Like we say about "no guns" signs: making a rule will usually prevent the lucid, conscientious person from breaking it but will do nothing to deter the person who doesn't care or isn't paying attention.

    As for banning him, I'd say no. How many of us would be able to shoot anywhere (or for that matter, as someone said, drive a car) if any sort of infraction of the safety rules, no matter how slight and no matter the outcome, got us banned? I dare say most of us have at some time committed such an act, either without realizing it or figuring nobody saw it.

    I'm not saying his infraction was minor or excusable, but it's unlikely to be repeated unless he really doesn't care.
    Last edited: Apr 28, 2012
  12. Manson

    Manson Well-Known Member

    I'm a little surprised by some of the reactions. Mistakes do happen, but his was no small mistake. It was a small trigger pull away from a possible tragedy. At my range he would have been sent home.

    A gentleman at my home range, here in Florida, was firing a .22. he was not wearing socks and hot brass fell into his shoe. He proceeded to dance around his lane on one foot oooh-ing and ooow-inng. The entire time waving his pistol wildly with his finger on the trigger. He was asked to leave and not return.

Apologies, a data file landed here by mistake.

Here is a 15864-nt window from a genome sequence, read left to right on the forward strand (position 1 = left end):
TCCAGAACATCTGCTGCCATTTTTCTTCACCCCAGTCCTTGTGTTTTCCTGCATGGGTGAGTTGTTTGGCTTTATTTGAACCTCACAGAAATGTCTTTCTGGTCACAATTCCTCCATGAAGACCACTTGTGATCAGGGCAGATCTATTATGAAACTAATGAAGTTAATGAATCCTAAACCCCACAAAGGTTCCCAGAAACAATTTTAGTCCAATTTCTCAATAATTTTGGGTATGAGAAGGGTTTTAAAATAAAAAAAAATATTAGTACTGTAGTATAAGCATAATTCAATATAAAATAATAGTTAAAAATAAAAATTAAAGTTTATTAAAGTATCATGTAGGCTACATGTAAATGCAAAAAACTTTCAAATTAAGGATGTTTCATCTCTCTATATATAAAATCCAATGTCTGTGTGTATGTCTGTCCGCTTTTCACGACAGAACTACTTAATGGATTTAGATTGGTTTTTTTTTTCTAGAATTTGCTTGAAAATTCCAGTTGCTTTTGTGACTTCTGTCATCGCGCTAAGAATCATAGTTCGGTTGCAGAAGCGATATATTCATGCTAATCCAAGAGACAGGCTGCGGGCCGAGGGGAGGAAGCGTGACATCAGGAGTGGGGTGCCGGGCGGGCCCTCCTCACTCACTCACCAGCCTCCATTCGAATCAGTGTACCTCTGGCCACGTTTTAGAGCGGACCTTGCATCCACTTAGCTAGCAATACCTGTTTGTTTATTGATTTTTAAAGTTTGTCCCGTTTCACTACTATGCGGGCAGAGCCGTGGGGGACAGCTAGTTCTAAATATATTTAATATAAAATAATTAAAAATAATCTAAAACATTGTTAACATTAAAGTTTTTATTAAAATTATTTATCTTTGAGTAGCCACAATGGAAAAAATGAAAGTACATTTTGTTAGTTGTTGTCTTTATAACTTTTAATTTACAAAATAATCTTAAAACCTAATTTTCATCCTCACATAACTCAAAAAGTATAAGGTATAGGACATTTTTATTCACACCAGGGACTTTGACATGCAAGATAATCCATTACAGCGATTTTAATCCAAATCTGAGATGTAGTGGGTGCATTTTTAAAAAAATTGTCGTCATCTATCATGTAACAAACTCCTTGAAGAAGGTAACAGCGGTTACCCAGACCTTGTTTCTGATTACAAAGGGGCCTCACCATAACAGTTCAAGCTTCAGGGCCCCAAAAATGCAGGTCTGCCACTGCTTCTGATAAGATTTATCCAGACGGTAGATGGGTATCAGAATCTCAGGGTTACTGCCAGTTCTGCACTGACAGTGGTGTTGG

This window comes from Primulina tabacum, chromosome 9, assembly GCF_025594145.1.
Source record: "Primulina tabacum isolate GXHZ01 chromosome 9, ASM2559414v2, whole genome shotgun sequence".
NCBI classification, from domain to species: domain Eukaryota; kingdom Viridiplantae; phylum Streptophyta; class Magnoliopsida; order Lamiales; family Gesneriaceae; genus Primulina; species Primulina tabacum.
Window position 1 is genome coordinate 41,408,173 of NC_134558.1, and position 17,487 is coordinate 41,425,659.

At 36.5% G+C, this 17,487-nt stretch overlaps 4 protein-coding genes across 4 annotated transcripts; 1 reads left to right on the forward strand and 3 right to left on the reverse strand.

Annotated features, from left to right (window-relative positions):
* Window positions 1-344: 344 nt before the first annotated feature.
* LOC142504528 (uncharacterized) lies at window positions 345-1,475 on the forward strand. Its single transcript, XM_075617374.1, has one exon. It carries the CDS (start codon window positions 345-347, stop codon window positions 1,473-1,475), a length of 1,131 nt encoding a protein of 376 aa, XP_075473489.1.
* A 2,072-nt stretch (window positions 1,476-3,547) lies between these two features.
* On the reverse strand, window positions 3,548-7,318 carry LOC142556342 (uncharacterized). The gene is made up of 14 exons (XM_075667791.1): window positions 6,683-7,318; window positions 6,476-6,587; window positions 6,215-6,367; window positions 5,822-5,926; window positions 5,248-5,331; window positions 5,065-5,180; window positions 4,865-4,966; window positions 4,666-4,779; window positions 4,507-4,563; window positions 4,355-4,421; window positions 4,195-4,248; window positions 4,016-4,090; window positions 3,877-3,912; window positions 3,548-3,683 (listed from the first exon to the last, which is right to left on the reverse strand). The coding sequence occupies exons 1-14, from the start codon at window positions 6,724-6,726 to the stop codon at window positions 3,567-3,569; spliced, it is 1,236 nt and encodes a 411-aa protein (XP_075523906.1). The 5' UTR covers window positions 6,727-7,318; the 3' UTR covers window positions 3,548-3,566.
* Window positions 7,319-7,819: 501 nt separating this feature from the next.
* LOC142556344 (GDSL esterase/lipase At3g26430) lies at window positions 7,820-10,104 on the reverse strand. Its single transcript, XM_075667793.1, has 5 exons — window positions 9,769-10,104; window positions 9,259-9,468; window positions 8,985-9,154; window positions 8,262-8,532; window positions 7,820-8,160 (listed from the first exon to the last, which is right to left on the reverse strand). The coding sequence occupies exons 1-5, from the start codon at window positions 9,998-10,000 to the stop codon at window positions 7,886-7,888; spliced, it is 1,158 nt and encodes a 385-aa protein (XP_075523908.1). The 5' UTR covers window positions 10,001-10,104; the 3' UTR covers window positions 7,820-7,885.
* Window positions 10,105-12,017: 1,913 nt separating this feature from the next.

13. larryh1108

    larryh1108 Well-Known Member

    Well, telling a guy he is too careless to shoot at your range is not stripping him of his rights. You do need to be diligent when you have a loaded firearm on your body or in your hand. If he didn't hear, that's one thing but still a big thing. To not see someone walking down a lane 2 lanes over is not paying attention. Not paying attention leads to accidents. Banning him from your range (or the minimum telling him to go home and think about it) is not stripping him of anything except his pride. If you can't be extra careful with a loaded firearm in your hands then I don't want to be next to him at the range.